I have sent an email to the CWGC asking them for their help in resolving the matter.
|Posted by firsttankcrews on July 6, 2017 at 5:35 PM||comments (2)|
Just discovered that Gnr James Anderson DCM was born on 15 May 1893 at 35 Cambridge Gardens in South Leith,.
His parents were Margaret Whitson and James Couper Anderson MA who had married in Edinburgh in 1890. James' father was a school teacher who later became Headmaster of Albion Street School.
James' father died on 27 July 1916 shortly before D Company deployed to France., James was recommended for a gallantry award following the capture of High Wood but this was not granted.
James would next see his mother in November 1917 when he returned to Bovington to join a new battalion. He retrained as a driver and returned to France in September 1918. 16th Battalion was in action within two weeks and fought hard for five weeks before they were withdrawn.
Sadly I cannot find any record of James' mariage or death If you have any more details, please contact me
|Posted by firsttankcrews on May 18, 2017 at 7:05 AM||comments (0)|
On 30 September 1916, five tank crews from the B Company Advance Party were allocated to D Company and sent north to establish a new tankdorome at Acheux. The names of the crewmen have been found in the D Company Adjutant's correspondance book and these are now available on the B Company element of this site, accessible on the side bar
|Posted by firsttankcrews on April 27, 2017 at 12:35 AM||comments (0)|
According to D Company's records, 32441 Cpl Ernest Alfred White was the NCO in the D16 crew in early September 1916. However he is not listed amongst Dracula's crew, which fought at Flers on 15 September which is rather odd. Three weeks later, his OC sought to have him reduced to the ranks as being unlikely to become an efficient NCO.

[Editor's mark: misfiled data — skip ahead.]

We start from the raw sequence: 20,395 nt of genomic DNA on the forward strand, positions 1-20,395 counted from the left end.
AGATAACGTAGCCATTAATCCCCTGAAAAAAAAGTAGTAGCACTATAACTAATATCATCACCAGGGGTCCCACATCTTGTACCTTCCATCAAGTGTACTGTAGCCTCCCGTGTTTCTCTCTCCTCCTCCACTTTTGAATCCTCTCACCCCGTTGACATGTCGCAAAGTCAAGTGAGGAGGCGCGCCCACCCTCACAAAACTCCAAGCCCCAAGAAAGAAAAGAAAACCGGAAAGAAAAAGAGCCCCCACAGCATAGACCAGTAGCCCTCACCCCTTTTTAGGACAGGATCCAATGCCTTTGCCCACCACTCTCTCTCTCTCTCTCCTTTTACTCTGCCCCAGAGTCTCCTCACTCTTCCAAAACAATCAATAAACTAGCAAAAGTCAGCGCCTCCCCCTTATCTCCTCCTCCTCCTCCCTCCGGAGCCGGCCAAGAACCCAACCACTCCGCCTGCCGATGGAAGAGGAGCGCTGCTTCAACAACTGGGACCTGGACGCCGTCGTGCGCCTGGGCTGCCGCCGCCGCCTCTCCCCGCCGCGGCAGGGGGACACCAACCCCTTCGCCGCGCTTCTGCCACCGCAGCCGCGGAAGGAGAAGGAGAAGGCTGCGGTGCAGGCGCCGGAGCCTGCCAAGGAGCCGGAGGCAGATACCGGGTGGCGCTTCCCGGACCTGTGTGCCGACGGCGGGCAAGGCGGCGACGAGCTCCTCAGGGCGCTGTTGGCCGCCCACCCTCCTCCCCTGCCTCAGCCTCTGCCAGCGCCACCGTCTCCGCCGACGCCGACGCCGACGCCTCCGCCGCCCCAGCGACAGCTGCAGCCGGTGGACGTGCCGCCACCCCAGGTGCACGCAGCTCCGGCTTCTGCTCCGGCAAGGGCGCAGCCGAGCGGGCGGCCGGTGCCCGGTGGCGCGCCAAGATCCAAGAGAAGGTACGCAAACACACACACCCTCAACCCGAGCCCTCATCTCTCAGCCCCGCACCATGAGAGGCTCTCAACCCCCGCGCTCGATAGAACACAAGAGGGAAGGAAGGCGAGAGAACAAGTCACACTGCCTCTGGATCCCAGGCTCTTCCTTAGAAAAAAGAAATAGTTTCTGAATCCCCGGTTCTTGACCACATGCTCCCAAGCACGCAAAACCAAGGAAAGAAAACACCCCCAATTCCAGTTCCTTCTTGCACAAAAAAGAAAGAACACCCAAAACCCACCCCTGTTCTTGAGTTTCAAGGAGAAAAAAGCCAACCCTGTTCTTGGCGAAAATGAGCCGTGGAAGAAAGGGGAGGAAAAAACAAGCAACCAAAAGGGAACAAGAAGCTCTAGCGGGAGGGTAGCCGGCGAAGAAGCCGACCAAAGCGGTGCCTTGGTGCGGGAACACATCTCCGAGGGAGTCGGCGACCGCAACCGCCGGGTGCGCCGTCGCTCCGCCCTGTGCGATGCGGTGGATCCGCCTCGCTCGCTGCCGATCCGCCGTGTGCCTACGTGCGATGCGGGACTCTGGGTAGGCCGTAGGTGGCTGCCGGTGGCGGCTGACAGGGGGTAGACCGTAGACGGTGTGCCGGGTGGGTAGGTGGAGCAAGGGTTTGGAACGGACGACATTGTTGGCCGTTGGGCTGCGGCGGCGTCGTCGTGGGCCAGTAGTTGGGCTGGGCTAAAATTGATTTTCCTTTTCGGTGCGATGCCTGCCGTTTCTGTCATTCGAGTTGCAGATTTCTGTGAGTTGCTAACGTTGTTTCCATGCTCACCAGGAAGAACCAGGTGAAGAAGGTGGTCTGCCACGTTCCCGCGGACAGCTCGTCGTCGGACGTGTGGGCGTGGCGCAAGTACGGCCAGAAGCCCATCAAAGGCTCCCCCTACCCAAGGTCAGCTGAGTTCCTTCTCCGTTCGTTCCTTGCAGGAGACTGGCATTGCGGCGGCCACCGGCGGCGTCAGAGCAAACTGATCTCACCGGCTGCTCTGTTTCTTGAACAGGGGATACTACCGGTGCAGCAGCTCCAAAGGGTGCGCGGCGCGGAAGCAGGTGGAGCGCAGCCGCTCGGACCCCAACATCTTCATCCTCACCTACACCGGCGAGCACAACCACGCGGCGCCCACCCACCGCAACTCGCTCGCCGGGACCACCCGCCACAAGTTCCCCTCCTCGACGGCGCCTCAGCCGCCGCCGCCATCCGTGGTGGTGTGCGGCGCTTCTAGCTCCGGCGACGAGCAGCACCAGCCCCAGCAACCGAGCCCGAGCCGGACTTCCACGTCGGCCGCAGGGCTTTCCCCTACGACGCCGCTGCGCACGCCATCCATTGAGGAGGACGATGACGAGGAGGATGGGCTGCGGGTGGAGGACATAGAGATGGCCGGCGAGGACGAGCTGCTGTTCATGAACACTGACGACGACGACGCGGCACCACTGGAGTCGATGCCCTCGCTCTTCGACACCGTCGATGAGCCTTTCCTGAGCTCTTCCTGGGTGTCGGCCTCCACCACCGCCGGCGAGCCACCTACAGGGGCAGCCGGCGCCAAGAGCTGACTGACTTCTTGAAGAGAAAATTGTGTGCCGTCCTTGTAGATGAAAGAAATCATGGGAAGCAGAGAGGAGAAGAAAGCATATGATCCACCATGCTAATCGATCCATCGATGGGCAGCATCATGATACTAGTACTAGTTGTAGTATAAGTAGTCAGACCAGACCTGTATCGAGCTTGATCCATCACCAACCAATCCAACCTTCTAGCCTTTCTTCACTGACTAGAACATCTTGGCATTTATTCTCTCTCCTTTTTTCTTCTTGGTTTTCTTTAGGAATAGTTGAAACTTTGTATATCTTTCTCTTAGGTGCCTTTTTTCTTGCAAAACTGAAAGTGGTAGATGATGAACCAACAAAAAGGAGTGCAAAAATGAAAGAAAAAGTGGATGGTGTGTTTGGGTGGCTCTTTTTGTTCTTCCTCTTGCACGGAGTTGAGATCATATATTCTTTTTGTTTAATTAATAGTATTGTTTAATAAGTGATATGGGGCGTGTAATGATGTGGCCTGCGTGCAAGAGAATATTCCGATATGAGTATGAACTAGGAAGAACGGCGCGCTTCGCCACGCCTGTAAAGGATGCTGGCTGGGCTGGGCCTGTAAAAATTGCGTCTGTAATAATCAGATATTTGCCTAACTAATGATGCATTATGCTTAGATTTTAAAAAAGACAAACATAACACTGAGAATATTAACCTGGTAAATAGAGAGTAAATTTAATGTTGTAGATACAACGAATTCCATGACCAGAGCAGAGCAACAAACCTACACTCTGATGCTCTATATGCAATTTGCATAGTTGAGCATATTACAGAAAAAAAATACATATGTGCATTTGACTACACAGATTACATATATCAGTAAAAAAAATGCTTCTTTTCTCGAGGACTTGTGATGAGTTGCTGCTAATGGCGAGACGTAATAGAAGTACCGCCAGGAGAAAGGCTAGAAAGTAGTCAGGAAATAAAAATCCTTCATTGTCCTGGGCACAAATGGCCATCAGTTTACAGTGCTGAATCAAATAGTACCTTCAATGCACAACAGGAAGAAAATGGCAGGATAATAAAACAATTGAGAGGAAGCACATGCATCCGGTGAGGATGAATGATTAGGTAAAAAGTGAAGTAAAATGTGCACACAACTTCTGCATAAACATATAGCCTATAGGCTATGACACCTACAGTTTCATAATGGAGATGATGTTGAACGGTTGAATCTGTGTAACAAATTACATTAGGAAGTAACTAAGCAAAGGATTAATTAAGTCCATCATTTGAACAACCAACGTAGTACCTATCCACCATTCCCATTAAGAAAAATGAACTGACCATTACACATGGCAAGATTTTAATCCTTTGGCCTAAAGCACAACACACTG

This sort of event would normally be the death knell for most careers, However Ernest must have proved his leadership skills in the next six months as he was sent for officer training at Pirbright and commissioned on 26 June 1917. Ernest was then posted to Bovington for tank commander training and, in January 1918, deployed with 12th Battalion back to France.
He must have also proved his effectiveness as an officer for Ernest was promoted temporary captain in December 1918. Sadly his service record does not exist but a good friend of the First Tank Crews recently discovered a clue to his employment.
Alwyn Killingworth, who has been researching tank crews for many years, recently purchased a bracelet engraved with Ernest's details. The bracelet, made in sterling silver by TBros (probably Turnball Brothers, was assayed in Birmingham in 1917.
These bracelets were not pieces of jewellery but designed to ensure officers could be identified in the event of becoming seriously wounded or killed. That Ernest bought one indicates that he had a field role as a captain, probably as a section commander or perhaps a reconnaissance officer, and was not out of danger despite his promotion.
Ernest survived and returned to civilian employment after the war. He did not however turn his back on military life but remained in the Reserve of Army Officers until 18 April 1933 which was probably his 55th birthday
Sadly that is all we know about Ernest so, if you can add anything to the story, please make contact.